Housing Predictions and Tips for 2014

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    The U.S. real estate market made a robust comeback in 2013, surpassing expectations of many economists, as the combination of low inventories and historically low interest rates caused home prices to rise and even helped fuel bidding wars in some markets, surpassing the expectations of many economists. While positive trends, such as increasing home values, are expected to continue into 2014, mortgage rates are also expected to rise in the coming year and could put a damper on homebuyers’ abilities to afford new homes.

    Housing Trends and Predictions for 201411885

    1. Inventory should gradually stabilize and return to traditional seasonal levels

    2. More homeowners are likely to return to positive equity

    3. Mortgage rates are expected to rise

    4. Foreclosure activity is expected to slow

    5. Further declines in home affordability are expected

    Source: MSN Real Estate Partner

    Tips for 2014 Buyers, Sellers, and Owners

    Source: Money CNN

    Buyers:

    Waiting for more inventory can make sense if you have a dream home in mind. But in 2014 there will be a price for delay — 30-year fixed-rate mortgages are forecast to climb from today’s 4.5% to more than 5%. Housing prices are also on the rise. Virginia Beach saw a 5% increase in median sales price since last year.

    Owners

    If you like your home and are not in a rush to sell, you have great flexibility. For instance, your rising home equity will make it easier to borrow against the property. That can help pay for deferred maintenance or home renovations you’ve been eyeing for years — which will only add value when you eventually put your home on the market.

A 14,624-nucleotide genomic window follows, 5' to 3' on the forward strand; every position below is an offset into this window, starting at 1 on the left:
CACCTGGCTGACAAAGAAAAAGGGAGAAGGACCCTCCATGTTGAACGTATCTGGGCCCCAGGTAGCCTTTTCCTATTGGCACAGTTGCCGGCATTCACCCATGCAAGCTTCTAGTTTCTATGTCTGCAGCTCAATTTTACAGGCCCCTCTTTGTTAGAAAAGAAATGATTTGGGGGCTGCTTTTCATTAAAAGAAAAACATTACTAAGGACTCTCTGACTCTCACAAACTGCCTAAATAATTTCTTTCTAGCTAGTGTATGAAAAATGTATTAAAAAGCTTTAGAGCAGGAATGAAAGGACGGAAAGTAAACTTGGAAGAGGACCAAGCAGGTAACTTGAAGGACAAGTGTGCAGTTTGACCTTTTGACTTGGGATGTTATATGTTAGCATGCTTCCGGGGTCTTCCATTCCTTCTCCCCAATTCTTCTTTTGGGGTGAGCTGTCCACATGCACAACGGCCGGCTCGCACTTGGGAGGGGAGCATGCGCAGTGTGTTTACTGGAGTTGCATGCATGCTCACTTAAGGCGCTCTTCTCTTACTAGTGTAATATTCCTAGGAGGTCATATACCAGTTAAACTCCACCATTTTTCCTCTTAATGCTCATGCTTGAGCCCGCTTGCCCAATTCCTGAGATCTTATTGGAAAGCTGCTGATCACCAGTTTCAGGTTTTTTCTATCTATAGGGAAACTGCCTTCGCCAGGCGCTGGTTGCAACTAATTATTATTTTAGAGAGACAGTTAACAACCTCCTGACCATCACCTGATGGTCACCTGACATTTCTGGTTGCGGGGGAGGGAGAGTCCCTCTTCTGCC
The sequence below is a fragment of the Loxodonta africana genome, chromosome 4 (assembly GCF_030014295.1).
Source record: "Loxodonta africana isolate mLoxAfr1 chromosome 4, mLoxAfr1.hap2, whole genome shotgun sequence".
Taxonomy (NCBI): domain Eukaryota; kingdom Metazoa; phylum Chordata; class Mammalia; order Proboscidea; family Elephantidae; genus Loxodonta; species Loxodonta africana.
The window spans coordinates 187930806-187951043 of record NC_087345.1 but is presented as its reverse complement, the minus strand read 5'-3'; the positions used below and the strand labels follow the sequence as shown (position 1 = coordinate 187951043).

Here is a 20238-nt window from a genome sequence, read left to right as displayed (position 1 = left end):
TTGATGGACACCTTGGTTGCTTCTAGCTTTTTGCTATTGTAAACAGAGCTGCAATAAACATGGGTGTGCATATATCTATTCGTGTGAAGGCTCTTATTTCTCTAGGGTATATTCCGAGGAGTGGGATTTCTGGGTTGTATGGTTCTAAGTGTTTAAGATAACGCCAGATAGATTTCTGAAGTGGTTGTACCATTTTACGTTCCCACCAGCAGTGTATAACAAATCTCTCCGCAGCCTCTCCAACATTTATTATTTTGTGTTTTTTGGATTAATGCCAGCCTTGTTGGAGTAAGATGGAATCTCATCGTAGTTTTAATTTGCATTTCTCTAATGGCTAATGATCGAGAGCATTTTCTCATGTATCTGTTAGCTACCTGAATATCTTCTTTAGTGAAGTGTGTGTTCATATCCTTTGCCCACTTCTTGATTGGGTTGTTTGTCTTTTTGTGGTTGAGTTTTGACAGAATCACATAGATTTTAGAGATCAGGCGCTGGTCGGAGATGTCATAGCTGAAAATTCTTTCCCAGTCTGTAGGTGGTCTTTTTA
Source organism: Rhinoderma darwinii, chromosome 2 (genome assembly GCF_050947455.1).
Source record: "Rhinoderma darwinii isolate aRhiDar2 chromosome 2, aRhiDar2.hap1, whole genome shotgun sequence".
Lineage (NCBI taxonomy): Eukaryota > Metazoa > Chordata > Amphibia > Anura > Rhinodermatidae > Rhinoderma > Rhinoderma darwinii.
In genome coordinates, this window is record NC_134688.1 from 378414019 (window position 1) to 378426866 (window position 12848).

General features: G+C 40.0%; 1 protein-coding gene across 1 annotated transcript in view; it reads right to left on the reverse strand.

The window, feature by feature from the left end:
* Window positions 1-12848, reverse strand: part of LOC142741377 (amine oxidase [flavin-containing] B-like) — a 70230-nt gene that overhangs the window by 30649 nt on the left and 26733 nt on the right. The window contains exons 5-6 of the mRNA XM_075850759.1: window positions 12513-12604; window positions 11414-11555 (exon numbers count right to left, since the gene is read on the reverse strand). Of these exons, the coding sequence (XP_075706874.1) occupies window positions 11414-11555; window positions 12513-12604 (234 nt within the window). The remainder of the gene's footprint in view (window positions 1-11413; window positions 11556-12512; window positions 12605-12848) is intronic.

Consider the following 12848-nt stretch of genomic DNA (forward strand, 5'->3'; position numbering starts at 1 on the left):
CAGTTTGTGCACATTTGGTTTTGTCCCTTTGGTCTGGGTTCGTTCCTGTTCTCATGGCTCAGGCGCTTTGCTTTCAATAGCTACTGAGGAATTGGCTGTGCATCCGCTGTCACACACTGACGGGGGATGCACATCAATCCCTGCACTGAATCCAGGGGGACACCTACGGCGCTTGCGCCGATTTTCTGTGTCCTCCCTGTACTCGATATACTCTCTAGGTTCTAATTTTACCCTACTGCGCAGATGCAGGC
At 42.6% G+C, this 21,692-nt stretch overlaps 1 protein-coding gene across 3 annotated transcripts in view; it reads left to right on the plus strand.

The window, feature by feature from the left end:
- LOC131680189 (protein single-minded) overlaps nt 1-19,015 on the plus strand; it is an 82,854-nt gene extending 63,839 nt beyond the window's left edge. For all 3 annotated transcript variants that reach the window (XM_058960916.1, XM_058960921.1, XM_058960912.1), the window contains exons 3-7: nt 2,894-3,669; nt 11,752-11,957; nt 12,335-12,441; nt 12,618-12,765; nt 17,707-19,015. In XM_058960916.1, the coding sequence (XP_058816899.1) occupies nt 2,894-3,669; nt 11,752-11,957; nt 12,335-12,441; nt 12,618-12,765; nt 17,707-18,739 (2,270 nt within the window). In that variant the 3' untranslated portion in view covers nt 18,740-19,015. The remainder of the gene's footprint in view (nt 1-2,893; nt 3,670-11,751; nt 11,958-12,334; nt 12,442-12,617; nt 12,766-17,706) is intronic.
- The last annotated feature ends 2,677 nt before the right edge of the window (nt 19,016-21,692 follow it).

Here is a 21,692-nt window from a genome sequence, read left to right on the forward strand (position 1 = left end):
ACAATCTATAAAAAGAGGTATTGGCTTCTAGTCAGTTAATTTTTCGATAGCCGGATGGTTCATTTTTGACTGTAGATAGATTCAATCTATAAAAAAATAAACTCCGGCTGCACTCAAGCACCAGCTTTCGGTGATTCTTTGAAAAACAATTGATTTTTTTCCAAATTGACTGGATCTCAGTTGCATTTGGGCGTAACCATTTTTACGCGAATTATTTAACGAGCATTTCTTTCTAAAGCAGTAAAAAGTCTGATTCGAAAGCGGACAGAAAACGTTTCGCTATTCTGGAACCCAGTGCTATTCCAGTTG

Remodel within reason. Home-improvement spending is expected to grow by double digits through mid-2014, according to Harvard’s Joint Center for Housing Studies. Atop the wish list: bathroom and kitchen jobs.

    Keep resale in mind. While the focus was on value at the market lows, today “homes with all the fixings are the ones attracting multiple buyers,” says McLean, Va., real estate broker Jon Wolford. So, yes, you can splurge a bit, but don’t go crazy. Remodeling Magazine’s cost-vs.-value survey found that moderate kitchen remodels ($57,500) recouped 69% of their cost, close to what minor jobs paid back. Over-the-top projects ($111,000), though, recouped less than 60%.

    Take advantage of low home-equity rates. While 30-year mortgages rose nearly a point this year, rates on home-equity lines of credit have fallen a bit to 5.1%. That’s because HELOCs are tied to short-term rates that the Fed isn’t likely to hike until 2015.

    If you’ll need to repay your loan over many years, though, go with a fixed-rate home-equity loan. Today’s 6.25% average is about 0.25 points lower than a year ago, as lenders are now more interested in doing deals, says Keith Gumbinger at HSH.com. Credit unions can be the best place to shop for home-equity loans. The average credit union rate is 5.75%.

    Sellers

    List too early and you’ll leave gains on the table. Wait too long and rising borrowing costs might put an end to bidding wars. You can’t time the market perfectly, but you can keep an eye on inventory trends. Ask your agent to give you a monthly report on the number of listings compared with closings. Housing trends play out gradually.

    Once you see a big uptick in listings relative to closings, you’ll know price gains are getting ready to slow — and that it’s time to act.

    Price it right the first time. Don’t waste your time by listing too high only to have to wait and lower the price. “Buyers are smart these days — they know where the market is, and now that rates are higher, they aren’t going to bite on a list price above recent comparables,” says Sara Fischer, an agent with Redfin based in San Diego. The real estate site Zillow reports that about one-third of listed homes in August had a price drop, up from 26% earlier this year.

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